What Causes Jaw Pain?

Learn About 12 Causes of Jaw Pain

mature man with jaw pain
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Finding out what causes jaw pain can sometimes be difficult, since the pain can come from the muscles, nerves, or bones in the jaw or from areas of the body you'd never suspect. (For example, sudden jaw pain can be a symptom of a heart attack.) When jaw pain arises from a problem in another area of the body, it's called referred pain

This article discusses the different causes of jaw pain and can help you get a clearer idea of what may be causing your symptoms.

Types of Jaw Pain

Temporomandibular Joint Disorder (TMJ)One of the more common causes of jaw pain, TMJ, usually occurs as the result of a problem with the bones, ligaments, and/or other tissues that make up the temporomandibular joint, the joint that connects your lower jaw bone to your skull.

Tempromandibular joint disorder may cause jaw pain that feels like a toothache, headache, or earache and gets worse when you're chewing. This condition is often associated with tension or muscle spasms. It is a fairly common cause of jaw pain.

Teeth Grinding (Bruxism). Teeth grinding can cause jaw pain, and, since many people grind their teeth while they are asleep, you may not be aware that you're doing it. Some research suggests that up to 8% of adults grind their teeth during sleep.

Symptoms of bruxism include jaw, face, and neck pain, headaches, and dental problems including fractured teeth. Your dentist may notice signs of wear on your teeth that indicate grinding.

Mouth guards can be helpful in treating this condition. Mouth guards can be purchased at a grocery store and molded to fit your teeth or you can usually have one custom made at your dentist office.

Toothaches. In addition to teeth grinding, there are multiple other dental problems associated with jaw pain.

They include cavities, tooth abscesses, and infections.

There's also a condition called a neurovascular toothache, which causes intermittent, throbbing pain that feels like a toothache and may radiate to the jaw, face, neck, or shoulder. Interestingly, even though this pain feels like a classic toothache, your dentist may be unable to find anything wrong with your teeth. Why not? Because the pain is referred to your jaw from somewhere else in your body.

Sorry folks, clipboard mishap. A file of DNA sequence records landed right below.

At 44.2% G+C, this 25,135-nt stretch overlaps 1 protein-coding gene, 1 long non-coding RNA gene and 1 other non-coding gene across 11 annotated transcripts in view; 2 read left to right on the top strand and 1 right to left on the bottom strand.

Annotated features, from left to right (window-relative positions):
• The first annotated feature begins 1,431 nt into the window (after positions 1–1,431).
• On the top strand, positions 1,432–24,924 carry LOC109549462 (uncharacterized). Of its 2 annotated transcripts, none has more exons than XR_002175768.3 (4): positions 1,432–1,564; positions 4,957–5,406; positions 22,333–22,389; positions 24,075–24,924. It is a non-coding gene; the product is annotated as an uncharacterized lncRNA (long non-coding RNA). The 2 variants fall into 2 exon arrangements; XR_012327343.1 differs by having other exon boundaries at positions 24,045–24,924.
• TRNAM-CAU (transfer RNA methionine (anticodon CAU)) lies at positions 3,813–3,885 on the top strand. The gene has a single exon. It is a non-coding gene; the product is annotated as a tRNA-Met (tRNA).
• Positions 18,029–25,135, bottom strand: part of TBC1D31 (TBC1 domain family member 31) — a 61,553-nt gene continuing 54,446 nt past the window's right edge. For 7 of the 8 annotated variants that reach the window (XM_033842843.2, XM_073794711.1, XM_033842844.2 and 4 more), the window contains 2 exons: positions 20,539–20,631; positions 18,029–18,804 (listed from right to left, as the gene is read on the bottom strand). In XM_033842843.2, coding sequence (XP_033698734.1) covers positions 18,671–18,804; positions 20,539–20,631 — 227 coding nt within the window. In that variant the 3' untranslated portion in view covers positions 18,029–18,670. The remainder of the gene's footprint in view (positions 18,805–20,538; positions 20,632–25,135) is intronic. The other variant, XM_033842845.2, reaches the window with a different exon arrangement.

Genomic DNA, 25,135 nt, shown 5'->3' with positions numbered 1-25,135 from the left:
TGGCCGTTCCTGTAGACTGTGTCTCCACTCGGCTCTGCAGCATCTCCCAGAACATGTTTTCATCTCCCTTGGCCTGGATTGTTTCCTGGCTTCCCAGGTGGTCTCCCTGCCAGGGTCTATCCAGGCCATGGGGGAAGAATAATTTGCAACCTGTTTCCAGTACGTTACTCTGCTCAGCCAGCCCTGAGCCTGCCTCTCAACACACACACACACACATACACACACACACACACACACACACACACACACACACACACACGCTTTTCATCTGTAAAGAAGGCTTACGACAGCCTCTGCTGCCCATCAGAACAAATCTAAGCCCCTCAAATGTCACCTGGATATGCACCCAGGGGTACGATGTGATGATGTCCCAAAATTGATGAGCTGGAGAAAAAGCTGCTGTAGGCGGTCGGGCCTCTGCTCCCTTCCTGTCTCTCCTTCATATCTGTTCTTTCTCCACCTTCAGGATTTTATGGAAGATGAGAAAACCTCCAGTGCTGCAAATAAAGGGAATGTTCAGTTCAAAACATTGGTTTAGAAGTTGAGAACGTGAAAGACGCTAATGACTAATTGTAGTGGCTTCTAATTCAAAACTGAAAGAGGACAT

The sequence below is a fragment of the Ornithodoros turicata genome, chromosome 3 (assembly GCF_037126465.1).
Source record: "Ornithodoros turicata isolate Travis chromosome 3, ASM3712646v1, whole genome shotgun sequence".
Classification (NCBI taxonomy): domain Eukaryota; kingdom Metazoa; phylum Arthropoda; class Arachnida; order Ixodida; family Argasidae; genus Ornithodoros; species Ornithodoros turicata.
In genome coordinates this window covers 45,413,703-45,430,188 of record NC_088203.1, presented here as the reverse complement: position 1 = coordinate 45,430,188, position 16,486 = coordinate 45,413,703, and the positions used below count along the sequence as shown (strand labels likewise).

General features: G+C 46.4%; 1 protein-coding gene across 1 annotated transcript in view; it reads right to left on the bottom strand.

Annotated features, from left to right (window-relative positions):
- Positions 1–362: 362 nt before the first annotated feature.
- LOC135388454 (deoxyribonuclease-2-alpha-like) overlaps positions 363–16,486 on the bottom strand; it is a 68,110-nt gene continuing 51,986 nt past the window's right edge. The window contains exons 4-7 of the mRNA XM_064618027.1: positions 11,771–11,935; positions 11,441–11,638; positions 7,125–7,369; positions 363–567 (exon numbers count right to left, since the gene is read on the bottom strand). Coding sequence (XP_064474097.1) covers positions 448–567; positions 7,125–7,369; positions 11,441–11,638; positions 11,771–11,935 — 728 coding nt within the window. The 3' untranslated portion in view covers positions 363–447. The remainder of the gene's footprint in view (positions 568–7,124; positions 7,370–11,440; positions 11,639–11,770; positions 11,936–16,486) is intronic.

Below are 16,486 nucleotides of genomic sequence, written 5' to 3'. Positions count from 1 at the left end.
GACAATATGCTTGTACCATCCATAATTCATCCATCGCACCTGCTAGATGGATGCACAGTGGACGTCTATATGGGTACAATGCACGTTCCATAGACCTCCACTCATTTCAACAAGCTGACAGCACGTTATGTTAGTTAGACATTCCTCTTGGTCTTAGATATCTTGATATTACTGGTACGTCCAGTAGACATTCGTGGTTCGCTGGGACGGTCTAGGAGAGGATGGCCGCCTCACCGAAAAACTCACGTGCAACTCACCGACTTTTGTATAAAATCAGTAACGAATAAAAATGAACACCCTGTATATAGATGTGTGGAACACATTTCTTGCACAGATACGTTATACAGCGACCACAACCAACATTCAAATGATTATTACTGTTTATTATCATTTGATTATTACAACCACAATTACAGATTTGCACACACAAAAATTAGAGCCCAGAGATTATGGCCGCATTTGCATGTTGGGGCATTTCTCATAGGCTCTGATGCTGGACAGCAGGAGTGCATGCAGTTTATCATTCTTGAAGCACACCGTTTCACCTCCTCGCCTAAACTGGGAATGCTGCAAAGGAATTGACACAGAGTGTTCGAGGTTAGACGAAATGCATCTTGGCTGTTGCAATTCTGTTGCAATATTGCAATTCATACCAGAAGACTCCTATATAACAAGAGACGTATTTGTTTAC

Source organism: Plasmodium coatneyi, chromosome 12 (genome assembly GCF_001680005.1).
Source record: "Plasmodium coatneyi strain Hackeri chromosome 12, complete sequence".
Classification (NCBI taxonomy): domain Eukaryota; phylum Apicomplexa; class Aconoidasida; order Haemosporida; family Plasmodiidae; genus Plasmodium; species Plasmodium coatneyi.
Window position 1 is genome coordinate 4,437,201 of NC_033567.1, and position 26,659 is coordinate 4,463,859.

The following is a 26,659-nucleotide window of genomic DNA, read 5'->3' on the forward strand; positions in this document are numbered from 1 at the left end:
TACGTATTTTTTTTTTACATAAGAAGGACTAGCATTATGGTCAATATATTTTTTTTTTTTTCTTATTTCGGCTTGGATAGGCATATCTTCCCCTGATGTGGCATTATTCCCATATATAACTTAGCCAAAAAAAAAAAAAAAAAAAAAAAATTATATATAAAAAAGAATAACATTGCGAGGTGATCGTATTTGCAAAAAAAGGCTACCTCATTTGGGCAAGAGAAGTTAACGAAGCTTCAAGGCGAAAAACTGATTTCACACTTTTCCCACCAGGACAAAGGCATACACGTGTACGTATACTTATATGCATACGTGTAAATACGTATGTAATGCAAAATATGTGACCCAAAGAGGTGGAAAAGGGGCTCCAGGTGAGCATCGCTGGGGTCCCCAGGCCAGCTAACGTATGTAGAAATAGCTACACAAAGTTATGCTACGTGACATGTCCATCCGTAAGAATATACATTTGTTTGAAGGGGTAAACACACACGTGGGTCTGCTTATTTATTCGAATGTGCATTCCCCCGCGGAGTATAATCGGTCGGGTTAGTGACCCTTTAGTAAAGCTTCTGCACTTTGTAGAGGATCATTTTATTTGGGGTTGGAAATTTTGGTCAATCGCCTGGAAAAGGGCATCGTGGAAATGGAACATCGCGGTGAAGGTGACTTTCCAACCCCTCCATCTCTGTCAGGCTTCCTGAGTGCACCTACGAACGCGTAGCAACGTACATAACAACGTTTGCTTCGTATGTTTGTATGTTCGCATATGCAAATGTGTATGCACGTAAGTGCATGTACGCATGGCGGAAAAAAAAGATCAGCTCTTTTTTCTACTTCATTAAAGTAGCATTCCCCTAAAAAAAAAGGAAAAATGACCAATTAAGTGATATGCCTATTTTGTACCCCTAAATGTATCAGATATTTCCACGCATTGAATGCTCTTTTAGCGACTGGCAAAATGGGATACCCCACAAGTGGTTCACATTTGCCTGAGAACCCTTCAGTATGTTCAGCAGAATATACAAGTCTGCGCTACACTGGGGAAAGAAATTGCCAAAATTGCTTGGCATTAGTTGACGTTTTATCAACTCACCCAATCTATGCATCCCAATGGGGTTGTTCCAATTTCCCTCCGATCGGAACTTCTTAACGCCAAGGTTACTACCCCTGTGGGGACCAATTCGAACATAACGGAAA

Diagnosis of a neurovascular toothache is based on the doctor's findings, which may include:

  • Irritating the painful jaw area doesn't make the pain worse. However, irritating the suspected area where the pain originated, such as the opposite jaw from where the toothache is felt, does make the jaw pain worse.
  • The jaw pain comes and goes, with complete relief between painful episodes.
  • You may have been diagnosed with another neurovascular disorder, such as migraine headaches.

Sinusitis. Sinusitis can cause pain in the face, including the jaw. Other symptoms of sinusitis include headaches, toothaches, earaches, and congestion. Sinusitis frequently occurs after you've had a cold.

Ear Infections. Jaw pain can actually be referred pain from an ear infection.

Ear infections are more common in children than adults. However, they can occur at any age and can cause ear pain; a feeling of fullness or pressure in the ear; hearing loss; loss of balance; nausea and vomiting; and, occasionally, ear drainage. Like sinusitis, ear infections often occur after you've had a cold virus.

Swollen Lymph Nodes. Nodes in the neck may cause pain that's referred to the jaw. Swollen lymph nodes usually occur as the result of an infection such as strep throat, a cold virus, or the flu, so you may also have symptoms of these illnesses. In addition, you may be able to feel the swollen nodes in your neck; they can feel like a hard lump.

Rheumatoid Arthritis or Fibromyalgia. Conditions such as these (also including chronic fatigue syndrome), which can cause widespread muscle and joint pain, may also cause jaw pain.  

Trauma. Injuries to the jaw or face, including a dislocated or broken jaw, can cause significant pain.

Trigeminal Neuralgia. Trigeminal neuralgia is a painful condition that affects the trigeminal nerve. In addition to jaw pain, it may cause severe stabbing pain or pain that feels like an electric shock in the lips, eyes, nose, forehead, and scalp.

Osteonecrosis of the Jaw. Osteonecrosis occurs when the blood supply to a bone is disrupted and the bone begins to die. It can cause severe pain. Causes of osteonecrosis include excessive alcohol consumption, the use of corticosteroid medications, and trauma.

Some Types of Cancer. Certain types of cancer, including oral cancer, may cause jaw pain. Other such cancers include squamous cell carcinoma, multiple myeloma, osteosarcoma, giant cell tumors, and metastatic cancer (cancer that has spread to the jaw from elsewhere in the body).

Heart Attack. As noted previously, jaw pain may signal a heart attack. The pain usually starts suddenly and may be accompanied by crushing chest pain, which may radiate down the arm and affect the neck and jaw. Difficulty breathing, anxiety, and sweating may also occur. If you or someone you're with may be having a heart attack, go to the emergency room or call 911 immediately.


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